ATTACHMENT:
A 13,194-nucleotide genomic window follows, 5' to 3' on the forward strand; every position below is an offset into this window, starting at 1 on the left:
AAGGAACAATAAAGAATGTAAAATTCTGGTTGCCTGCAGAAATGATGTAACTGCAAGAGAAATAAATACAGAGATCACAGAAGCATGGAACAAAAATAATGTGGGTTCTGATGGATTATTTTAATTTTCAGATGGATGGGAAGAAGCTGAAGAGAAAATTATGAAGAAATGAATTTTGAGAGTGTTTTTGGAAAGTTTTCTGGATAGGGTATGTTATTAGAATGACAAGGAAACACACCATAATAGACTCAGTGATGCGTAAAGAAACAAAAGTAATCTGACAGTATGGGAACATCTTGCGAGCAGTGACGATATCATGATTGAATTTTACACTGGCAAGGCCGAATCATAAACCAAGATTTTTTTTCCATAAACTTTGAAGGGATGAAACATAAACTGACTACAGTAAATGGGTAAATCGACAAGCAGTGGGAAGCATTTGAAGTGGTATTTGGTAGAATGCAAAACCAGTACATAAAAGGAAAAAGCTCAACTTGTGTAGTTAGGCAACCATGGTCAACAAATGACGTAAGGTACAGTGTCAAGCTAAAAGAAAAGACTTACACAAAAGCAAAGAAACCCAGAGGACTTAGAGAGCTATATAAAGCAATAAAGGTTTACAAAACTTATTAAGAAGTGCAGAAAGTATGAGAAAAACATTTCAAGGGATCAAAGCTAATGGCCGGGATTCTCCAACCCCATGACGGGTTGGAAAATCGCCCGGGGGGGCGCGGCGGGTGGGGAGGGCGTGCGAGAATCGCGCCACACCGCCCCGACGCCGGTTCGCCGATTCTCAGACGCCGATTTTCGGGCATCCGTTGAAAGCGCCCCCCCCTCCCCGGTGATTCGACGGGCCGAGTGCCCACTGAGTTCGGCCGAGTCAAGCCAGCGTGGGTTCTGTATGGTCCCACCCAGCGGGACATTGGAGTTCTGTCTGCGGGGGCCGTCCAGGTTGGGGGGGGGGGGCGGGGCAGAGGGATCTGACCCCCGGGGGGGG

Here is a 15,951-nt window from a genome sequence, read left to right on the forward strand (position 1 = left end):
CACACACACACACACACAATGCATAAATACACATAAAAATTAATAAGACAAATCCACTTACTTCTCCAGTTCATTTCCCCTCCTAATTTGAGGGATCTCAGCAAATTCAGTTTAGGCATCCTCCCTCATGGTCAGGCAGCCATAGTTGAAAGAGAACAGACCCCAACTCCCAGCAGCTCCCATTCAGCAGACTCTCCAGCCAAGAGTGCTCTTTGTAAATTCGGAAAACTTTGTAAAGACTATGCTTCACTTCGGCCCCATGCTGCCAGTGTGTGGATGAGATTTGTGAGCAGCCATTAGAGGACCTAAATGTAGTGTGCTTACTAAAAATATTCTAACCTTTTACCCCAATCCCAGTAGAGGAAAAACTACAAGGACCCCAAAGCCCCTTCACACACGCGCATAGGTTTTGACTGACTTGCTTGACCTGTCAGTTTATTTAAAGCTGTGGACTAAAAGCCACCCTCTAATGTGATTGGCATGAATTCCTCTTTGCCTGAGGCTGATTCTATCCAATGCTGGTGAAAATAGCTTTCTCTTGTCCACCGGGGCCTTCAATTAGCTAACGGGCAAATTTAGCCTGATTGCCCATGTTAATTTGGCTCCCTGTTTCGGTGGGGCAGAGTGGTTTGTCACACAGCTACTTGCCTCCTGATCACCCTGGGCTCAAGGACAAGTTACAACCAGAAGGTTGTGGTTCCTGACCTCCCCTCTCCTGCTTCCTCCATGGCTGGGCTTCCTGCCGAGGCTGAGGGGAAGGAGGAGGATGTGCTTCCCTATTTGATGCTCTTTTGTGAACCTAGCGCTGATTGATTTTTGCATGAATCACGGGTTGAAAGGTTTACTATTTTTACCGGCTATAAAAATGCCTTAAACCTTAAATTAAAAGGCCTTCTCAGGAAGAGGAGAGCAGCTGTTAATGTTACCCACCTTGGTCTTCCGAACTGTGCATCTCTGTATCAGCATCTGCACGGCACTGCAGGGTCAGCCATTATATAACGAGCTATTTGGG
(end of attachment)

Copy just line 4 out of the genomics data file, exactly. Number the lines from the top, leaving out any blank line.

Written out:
CACACACACACACACACAATGCATAAATACACATAAAAATTAATAAGACAAATCCACTTACTTCTCCAGTTCATTTCCCCTCCTAATTTGAGGGATCTCAGCAAATTCAGTTTAGGCATCCTCCCTCATGGTCAGGCAGCCATAGTTGAAAGAGAACAGACCCCAACTCCCAGCAGCTCCCATTCAGCAGACTCTCCAGCCAAGAGTGCTCTTTGTAAATTCGGAAAACTTTGTAAAGACTATGCTTCACTTCGGCCCCATGCTGCCAGTGTGTGGATGAGATTTGTGAGCAGCCATTAGAGGACCTAAATGTAGTGTGCTTACTAAAAATATTCTAACCTTTTACCCCAATCCCAGTAGAGGAAAAACTACAAGGACCCCAAAGCCCCTTCACACACGCGCATAGGTTTTGACTGACTTGCTTGACCTGTCAGTTTATTTAAAGCTGTGGACTAAAAGCCACCCTCTAATGTGATTGGCATGAATTCCTCTTTGCCTGAGGCTGATTCTATCCAATGCTGGTGAAAATAGCTTTCTCTTGTCCACCGGGGCCTTCAATTAGCTAACGGGCAAATTTAGCCTGATTGCCCATGTTAATTTGGCTCCCTGTTTCGGTGGGGCAGAGTGGTTTGTCACACAGCTACTTGCCTCCTGATCACCCTGGGCTCAAGGACAAGTTACAACCAGAAGGTTGTGGTTCCTGACCTCCCCTCTCCTGCTTCCTCCATGGCTGGGCTTCCTGCCGAGGCTGAGGGGAAGGAGGAGGATGTGCTTCCCTATTTGATGCTCTTTTGTGAACCTAGCGCTGATTGATTTTTGCATGAATCACGGGTTGAAAGGTTTACTATTTTTACCGGCTATAAAAATGCCTTAAACCTTAAATTAAAAGGCCTTCTCAGGAAGAGGAGAGCAGCTGTTAATGTTACCCACCTTGGTCTTCCGAACTGTGCATCTCTGTATCAGCATCTGCACGGCACTGCAGGGTCAGCCATTATATAACGAGCTATTTGGG